Using Statistical Process Control to Monitor Active Managers
35 Pages Posted: 19 Mar 2003
Date Written: January 17, 2003
Investors who are invested in (or bear responsibility for) many active portfolios face a resource allocation problem: To which products should they direct their attention and scrutiny? Ideally they will focus their attention on portfolios that appear to be in trouble, but these are not easily identified using classical methods of performance evaluation.
In fact, it is often claimed that it takes forty years to determine whether an active portfolio outperforms its benchmark. The claim is fallacious. In this article, we show how a statistical process control scheme known as the CUSUM, which is closely related to Wald's  Sequential Probability Ratio Test, can be used to reliably detect flat-to-the-benchmark performance in forty months, and underperformance faster still. By rapidly detecting underperformance, the CUSUM allows investors to focus their attention on potential problems before they have a serious impact on the performance of the overall portfolio.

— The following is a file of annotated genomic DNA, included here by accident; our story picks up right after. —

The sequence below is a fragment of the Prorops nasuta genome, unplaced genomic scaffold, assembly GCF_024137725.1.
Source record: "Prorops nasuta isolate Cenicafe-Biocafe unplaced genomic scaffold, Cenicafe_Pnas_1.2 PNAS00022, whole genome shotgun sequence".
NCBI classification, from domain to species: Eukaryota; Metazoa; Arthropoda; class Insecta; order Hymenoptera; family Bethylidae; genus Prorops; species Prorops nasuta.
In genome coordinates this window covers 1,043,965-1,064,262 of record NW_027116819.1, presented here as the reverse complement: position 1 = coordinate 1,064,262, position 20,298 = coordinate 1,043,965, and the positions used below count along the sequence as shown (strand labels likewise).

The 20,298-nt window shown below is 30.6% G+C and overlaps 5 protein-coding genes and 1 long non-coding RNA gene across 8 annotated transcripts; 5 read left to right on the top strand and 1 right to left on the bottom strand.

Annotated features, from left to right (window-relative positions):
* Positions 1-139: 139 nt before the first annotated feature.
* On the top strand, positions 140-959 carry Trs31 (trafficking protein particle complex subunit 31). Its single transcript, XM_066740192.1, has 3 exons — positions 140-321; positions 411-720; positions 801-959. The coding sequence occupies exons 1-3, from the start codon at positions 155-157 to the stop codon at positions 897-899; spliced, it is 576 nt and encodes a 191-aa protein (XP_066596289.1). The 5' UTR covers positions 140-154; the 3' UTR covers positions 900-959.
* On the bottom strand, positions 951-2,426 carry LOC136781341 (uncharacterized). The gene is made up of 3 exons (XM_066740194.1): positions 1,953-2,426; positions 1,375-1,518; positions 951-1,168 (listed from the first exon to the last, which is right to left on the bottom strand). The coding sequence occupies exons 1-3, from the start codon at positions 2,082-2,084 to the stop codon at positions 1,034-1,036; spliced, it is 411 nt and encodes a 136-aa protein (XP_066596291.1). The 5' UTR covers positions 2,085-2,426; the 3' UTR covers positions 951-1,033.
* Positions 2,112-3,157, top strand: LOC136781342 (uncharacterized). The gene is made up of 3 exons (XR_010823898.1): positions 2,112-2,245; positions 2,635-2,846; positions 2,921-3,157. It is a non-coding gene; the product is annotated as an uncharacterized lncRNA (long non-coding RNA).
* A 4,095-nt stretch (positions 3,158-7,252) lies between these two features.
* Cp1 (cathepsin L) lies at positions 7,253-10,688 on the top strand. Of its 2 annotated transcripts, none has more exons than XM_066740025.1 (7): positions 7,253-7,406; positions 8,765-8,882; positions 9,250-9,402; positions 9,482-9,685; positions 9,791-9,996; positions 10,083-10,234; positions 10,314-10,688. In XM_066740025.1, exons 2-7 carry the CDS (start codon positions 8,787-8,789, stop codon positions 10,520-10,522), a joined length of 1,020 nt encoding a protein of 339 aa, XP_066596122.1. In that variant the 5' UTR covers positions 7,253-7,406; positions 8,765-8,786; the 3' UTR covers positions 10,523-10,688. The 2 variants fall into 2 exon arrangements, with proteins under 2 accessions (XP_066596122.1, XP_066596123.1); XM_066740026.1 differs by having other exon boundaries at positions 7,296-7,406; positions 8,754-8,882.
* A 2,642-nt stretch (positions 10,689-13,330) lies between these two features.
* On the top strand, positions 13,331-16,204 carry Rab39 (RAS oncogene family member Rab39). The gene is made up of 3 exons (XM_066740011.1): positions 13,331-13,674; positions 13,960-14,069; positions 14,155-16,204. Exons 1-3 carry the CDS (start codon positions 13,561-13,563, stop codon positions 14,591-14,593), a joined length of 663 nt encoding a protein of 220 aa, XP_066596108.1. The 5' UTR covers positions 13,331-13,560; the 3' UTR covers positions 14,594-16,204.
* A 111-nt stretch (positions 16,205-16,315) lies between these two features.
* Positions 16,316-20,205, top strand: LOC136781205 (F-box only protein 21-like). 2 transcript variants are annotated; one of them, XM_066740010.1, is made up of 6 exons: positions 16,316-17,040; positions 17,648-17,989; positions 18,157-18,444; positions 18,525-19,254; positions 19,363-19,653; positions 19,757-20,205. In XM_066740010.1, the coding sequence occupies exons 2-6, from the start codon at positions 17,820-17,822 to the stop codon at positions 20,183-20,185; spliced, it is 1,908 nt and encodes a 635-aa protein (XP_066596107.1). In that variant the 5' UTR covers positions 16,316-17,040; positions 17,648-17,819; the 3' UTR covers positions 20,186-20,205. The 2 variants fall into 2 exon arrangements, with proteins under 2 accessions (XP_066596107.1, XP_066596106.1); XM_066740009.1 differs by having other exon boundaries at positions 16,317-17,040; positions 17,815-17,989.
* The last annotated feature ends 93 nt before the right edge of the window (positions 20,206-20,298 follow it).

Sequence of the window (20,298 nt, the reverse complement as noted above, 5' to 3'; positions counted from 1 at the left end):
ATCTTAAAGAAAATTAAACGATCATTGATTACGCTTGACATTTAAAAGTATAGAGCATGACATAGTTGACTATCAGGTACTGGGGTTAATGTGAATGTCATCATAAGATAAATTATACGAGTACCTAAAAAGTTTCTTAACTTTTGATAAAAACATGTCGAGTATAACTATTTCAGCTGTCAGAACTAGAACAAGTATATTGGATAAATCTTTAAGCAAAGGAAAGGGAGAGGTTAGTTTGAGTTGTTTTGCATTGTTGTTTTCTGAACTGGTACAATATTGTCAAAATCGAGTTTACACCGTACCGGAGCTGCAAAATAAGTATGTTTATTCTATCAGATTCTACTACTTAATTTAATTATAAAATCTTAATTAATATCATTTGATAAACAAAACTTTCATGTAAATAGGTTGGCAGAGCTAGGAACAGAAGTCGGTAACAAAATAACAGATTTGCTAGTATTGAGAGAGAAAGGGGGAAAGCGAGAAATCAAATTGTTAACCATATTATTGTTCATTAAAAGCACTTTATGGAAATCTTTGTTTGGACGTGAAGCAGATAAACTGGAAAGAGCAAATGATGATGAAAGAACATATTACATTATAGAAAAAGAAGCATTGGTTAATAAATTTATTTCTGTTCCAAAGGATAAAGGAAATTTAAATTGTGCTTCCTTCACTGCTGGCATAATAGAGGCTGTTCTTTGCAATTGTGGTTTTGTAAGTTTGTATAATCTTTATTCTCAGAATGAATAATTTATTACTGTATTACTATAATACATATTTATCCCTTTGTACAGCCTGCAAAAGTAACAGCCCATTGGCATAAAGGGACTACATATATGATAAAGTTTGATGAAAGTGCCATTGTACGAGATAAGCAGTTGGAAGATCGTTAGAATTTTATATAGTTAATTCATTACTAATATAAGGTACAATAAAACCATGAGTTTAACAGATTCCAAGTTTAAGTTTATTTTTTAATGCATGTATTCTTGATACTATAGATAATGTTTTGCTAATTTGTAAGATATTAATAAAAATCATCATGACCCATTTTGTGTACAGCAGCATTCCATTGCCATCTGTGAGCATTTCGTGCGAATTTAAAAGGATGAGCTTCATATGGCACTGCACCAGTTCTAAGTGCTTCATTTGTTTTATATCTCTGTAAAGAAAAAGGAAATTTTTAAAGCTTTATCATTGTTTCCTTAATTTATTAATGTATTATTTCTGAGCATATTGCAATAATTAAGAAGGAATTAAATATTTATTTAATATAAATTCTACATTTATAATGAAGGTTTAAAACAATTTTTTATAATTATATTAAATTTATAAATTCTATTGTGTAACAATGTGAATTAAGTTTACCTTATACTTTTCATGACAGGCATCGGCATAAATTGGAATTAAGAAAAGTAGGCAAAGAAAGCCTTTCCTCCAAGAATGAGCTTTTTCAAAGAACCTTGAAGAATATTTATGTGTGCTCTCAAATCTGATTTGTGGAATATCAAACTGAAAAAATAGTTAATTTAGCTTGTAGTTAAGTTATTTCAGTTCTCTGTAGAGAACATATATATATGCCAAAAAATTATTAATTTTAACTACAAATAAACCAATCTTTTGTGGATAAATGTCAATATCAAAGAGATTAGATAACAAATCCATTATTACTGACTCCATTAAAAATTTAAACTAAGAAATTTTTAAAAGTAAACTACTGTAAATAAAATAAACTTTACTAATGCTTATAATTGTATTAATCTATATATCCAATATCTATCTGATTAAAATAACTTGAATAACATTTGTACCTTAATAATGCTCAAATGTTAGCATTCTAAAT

The CUSUM procedure is provably optimal: For any given rate of false alarms, no other procedure can detect underperformance faster. It is robust to the distribution of excess returns, allowing its use in almost any asset class, including equities, fixed income, currencies and hedge funds without modification, and is currently being used to monitor over $500 billion in actively managed assets.
Keywords: CUSUM, performance measurement, alpha, excess return, active manager
JEL Classification: C22, C44, G12, G14, G23
Suggested Citation: Suggested Citation